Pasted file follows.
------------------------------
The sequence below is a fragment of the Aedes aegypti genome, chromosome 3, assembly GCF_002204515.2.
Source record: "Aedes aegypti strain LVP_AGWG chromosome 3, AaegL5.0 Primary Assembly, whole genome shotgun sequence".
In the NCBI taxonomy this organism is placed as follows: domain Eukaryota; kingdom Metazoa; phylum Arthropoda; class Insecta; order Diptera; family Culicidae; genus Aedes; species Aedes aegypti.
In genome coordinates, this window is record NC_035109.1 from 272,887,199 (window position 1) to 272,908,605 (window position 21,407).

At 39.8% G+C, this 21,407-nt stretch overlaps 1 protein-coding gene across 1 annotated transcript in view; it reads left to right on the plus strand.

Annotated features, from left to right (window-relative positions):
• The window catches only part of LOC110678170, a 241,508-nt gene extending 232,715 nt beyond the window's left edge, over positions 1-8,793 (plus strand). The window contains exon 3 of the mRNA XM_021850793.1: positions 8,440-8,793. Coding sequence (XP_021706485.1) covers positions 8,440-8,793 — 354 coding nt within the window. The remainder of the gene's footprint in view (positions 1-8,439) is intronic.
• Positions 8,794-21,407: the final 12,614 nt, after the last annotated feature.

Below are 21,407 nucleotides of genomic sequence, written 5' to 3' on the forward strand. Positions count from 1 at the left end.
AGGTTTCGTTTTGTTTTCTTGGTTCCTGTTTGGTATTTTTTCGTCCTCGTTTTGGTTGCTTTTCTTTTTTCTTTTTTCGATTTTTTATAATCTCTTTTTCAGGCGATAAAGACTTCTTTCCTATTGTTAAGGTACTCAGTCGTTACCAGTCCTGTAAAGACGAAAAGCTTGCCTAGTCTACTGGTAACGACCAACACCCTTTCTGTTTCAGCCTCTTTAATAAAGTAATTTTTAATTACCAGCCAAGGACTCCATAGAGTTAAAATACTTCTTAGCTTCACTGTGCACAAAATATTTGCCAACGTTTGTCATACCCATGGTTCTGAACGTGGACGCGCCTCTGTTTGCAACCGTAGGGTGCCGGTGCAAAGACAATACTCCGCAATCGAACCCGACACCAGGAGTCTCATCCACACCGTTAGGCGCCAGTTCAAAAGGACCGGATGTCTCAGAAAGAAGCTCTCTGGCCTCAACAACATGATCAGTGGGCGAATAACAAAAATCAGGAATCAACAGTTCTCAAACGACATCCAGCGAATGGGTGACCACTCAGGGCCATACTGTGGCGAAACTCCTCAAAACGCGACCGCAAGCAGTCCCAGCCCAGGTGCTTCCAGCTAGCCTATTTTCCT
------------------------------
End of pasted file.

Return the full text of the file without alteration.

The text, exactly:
The sequence below is a fragment of the Aedes aegypti genome, chromosome 3, assembly GCF_002204515.2.
Source record: "Aedes aegypti strain LVP_AGWG chromosome 3, AaegL5.0 Primary Assembly, whole genome shotgun sequence".
In the NCBI taxonomy this organism is placed as follows: domain Eukaryota; kingdom Metazoa; phylum Arthropoda; class Insecta; order Diptera; family Culicidae; genus Aedes; species Aedes aegypti.
In genome coordinates, this window is record NC_035109.1 from 272,887,199 (window position 1) to 272,908,605 (window position 21,407).

At 39.8% G+C, this 21,407-nt stretch overlaps 1 protein-coding gene across 1 annotated transcript in view; it reads left to right on the plus strand.

Annotated features, from left to right (window-relative positions):
• The window catches only part of LOC110678170, a 241,508-nt gene extending 232,715 nt beyond the window's left edge, over positions 1-8,793 (plus strand). The window contains exon 3 of the mRNA XM_021850793.1: positions 8,440-8,793. Coding sequence (XP_021706485.1) covers positions 8,440-8,793 — 354 coding nt within the window. The remainder of the gene's footprint in view (positions 1-8,439) is intronic.
• Positions 8,794-21,407: the final 12,614 nt, after the last annotated feature.

Below are 21,407 nucleotides of genomic sequence, written 5' to 3' on the forward strand. Positions count from 1 at the left end.
AGGTTTCGTTTTGTTTTCTTGGTTCCTGTTTGGTATTTTTTCGTCCTCGTTTTGGTTGCTTTTCTTTTTTCTTTTTTCGATTTTTTATAATCTCTTTTTCAGGCGATAAAGACTTCTTTCCTATTGTTAAGGTACTCAGTCGTTACCAGTCCTGTAAAGACGAAAAGCTTGCCTAGTCTACTGGTAACGACCAACACCCTTTCTGTTTCAGCCTCTTTAATAAAGTAATTTTTAATTACCAGCCAAGGACTCCATAGAGTTAAAATACTTCTTAGCTTCACTGTGCACAAAATATTTGCCAACGTTTGTCATACCCATGGTTCTGAACGTGGACGCGCCTCTGTTTGCAACCGTAGGGTGCCGGTGCAAAGACAATACTCCGCAATCGAACCCGACACCAGGAGTCTCATCCACACCGTTAGGCGCCAGTTCAAAAGGACCGGATGTCTCAGAAAGAAGCTCTCTGGCCTCAACAACATGATCAGTGGGCGAATAACAAAAATCAGGAATCAACAGTTCTCAAACGACATCCAGCGAATGGGTGACCACTCAGGGCCATACTGTGGCGAAACTCCTCAAAACGCGACCGCAAGCAGTCCCAGCCCAGGTGCTTCCAGCTAGCCTATTTTCCT